The late James “Lash” Nesser, a former boys basketball coach at Uniontown, was the heritage selection. Nesser won 680 games combined at St. John and Uniontown, where he also won a PIAA Class AAA title in 1981.

The teams inducted were the 2000-01 Oakland Catholic girls basketball team that went 31-1 and won WPIAL and PIAA Class 4A titles under coach Suzie McConnell-Serio, and the 1981-82 Monaca boys basketball team that went 28-1 and won the WPIAL Class A title with no player taller than 6-foot-2.

For many, this was a night for reminiscing.

“Probably the best memories are family,” Hayes said. “Looking across the (banquet) room, I see my son standing there with my brother. My mother and dad would take me everywhere to every game. Looking up in the stands, I’d see them there. My dad always stood at the fence.”

Hayes and his wife, Kristi, live in Cincinnati, where he coached 16 seasons with the Bengals. Their oldest son, Jaxson, just finished his fourth NBA season with the New Orleans Pelicans. Their daughter, Jillian, is a leading scorer for the Cincinnati women’s basketball team. Two younger sons are high school standouts for Cincinnati Moeller.

“To me, I think high school athletics bring families together,” Hayes said. “That’s what makes it so important and so awesome.”

Brinzer earned three consecutive WPIAL and PIAA wrestling titles for North Allegheny from 1988-90, and he won 109 consecutive matches in those three years. He later wrestled at Iowa, where he was a two-time All-American in 1993 and ’95.

Carter led the Bethel Park swimming team to consecutive state titles in 1998 and ’99 while collecting seven WPIAL and five PIAA individual gold medals. She set two WPIAL meet records and one PIAA record before competing for Stanford.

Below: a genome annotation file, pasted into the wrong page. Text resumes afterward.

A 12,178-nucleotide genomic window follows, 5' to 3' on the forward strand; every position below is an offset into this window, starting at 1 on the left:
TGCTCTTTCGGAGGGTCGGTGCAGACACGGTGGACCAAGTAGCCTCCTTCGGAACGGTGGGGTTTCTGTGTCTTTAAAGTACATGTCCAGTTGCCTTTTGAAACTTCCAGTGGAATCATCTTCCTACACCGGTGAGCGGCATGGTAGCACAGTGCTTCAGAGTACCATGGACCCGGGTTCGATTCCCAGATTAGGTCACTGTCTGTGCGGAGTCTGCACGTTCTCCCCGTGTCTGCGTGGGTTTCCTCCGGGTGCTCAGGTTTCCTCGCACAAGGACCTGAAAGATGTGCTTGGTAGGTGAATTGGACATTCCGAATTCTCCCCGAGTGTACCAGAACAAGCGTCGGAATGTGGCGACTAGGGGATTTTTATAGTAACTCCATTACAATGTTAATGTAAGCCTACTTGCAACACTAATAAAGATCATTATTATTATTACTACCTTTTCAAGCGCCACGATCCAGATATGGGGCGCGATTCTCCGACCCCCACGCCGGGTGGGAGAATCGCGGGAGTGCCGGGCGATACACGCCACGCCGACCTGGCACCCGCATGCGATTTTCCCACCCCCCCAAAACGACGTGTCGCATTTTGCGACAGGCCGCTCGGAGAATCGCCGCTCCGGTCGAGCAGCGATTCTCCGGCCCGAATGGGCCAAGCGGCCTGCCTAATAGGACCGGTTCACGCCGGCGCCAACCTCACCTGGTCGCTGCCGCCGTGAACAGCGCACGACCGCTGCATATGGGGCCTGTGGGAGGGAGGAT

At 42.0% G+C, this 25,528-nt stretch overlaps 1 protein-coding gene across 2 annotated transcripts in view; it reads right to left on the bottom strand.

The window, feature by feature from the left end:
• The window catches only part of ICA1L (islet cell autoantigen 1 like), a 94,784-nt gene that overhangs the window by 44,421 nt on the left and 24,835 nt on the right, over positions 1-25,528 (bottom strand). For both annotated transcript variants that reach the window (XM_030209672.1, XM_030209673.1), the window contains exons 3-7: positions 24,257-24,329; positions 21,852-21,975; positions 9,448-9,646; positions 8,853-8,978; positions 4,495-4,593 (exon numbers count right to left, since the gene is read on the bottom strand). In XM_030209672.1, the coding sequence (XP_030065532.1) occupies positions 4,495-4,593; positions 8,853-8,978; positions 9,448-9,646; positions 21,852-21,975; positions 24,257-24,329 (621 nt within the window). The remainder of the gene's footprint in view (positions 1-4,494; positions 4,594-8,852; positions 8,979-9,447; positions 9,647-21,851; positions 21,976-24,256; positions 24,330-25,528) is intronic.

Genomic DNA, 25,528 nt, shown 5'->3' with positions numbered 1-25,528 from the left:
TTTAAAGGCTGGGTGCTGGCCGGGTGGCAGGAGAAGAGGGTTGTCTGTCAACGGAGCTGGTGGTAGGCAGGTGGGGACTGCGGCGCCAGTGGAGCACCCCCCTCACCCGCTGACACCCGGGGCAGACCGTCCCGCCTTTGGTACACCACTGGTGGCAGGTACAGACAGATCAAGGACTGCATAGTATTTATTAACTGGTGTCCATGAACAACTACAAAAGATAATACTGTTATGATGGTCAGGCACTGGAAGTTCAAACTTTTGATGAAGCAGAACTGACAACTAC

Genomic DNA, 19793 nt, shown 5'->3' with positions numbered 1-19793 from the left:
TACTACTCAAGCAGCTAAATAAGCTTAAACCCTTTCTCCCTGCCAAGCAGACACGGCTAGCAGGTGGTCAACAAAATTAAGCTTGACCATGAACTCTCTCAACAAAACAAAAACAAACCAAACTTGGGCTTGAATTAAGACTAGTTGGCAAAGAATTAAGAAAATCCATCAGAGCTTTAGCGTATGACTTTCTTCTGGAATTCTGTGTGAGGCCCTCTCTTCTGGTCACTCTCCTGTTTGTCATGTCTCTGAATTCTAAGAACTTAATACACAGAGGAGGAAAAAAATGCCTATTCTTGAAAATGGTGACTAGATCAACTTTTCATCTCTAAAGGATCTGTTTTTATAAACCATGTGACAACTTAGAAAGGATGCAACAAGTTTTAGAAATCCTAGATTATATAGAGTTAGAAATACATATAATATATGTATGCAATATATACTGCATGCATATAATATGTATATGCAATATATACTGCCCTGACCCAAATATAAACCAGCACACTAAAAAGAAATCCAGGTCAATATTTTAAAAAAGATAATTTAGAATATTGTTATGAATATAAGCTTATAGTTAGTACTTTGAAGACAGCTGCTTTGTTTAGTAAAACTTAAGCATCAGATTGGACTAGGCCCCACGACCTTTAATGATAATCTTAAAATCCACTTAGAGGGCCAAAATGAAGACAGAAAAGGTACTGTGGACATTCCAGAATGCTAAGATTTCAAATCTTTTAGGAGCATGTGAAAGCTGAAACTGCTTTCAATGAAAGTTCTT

Cleary was one of only four WPIAL girls basketball coaches to win more than 600 games. He finished 657-156 in his 34 seasons, winning 18 section titles, four WPIAL titles and one state championship in 2005. Serra Catholic reached the WPIAL finals 10 times.

Grimm went 103-12 in four seasons on the Serra Catholic girls basketball team and became the program’s all-time leading scorer with 1,940 points. The Eagles reached the WPIAL finals all four seasons, winning two WPIAL titles and one state championship. She later played at Colgate.

Palermo went 589-137 as Sto-Rox’s softball coach and never had a losing season in a 35-year career that included 10 WPIAL titles and one state championship. He’s the winningest coach in WPIAL softball history.

Riske McGlamery was one of the WPIAL’s all-time best girls tennis players, winning three WPIAL singles titles and adding consecutive state championships in 1997 and ’98. She later earned All-American honors at Vanderbilt and played professionally until 2006.

Chris Harlan is a TribLive reporter covering sports. He joined the Trib in 2009 after seven years as a reporter at the Beaver County Times. He can be reached at